Diabetes increases the odds that a COVID-19 infection will be severe, and people with diabetes may be up to four times more likely to develop long-lasting symptoms, new research suggests.
“Though more data is needed, some early studies suggest that diabetes may be a risk factor for long COVID, and thus careful monitoring of people with diabetes for development of long COVID may be advised,” says study author Jessica Harding, an assistant professor of epidemiology at Emory University School of Medicine in Atlanta.
How diabetes impacts COVID
Long COVID symptoms run the gamut from fatigue, shortness of breath and cough to brain fog, dizziness and changes in taste or smell. These symptoms may come and go or persist and can last for months after the initial COVID infection, according to the U.S. Centers for Disease Control and Prevention.
Exactly how diabetes can add to the risk for long COVID is not fully understood, but many theories exist.
“Diabetes is a chronic disease with accompanying inflammation,” says Dr. Len Horovitz, a pulmonologist at Lenox Hill Hospital in New York City, who wasn’t part of the study. “Anything that amplifies that inflammatory state may lead to unremitting inflammation or long COVID.”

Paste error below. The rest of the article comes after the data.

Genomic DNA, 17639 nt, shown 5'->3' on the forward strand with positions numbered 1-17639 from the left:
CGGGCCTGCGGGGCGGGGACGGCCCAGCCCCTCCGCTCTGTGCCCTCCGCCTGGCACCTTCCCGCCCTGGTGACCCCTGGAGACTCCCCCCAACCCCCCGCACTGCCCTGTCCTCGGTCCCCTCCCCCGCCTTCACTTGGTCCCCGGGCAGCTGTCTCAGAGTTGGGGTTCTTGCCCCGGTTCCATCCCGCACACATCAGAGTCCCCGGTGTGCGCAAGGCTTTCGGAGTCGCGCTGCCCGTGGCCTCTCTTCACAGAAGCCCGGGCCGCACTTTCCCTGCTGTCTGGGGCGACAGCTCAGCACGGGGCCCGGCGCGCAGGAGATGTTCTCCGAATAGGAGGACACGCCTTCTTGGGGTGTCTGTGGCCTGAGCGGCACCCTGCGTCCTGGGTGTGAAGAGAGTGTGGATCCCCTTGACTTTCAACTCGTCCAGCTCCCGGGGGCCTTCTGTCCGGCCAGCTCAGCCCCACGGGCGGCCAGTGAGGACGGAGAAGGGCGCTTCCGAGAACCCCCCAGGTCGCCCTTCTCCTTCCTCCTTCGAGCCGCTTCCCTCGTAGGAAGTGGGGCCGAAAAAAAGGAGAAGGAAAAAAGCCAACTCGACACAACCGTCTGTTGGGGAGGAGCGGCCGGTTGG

For the new study, Harding and her colleagues examined studies looking at long COVID symptoms in people with and without diabetes. In all, 43% of seven studies included in the new analysis identified diabetes as a potent risk factor for long COVID.
This isn’t the final say on the matter, because the studies included in the new analysis included many different groups of people, clusters of symptoms and had multiple follow-up times, making it difficult to draw a firm conclusion, Harding shares.
What should diabetics do to protect themselves?
“Vaccines, boosters and masks are the best prevention for initial COVID-19 infection,” she says. “However, if infected, it may be advisable [for someone with diabetes] to regularly monitor glucose levels, and adhere to prescribed glucose-lowering agents where appropriate, to reduce and manage long COVID risk.”
The findings were presented Sunday at a meeting of the American Diabetes Association, in New Orleans. Findings presented at medical meetings are considered preliminary until published in a peer-reviewed journal.
Outside experts who reacted to the findings agree that people with diabetes need to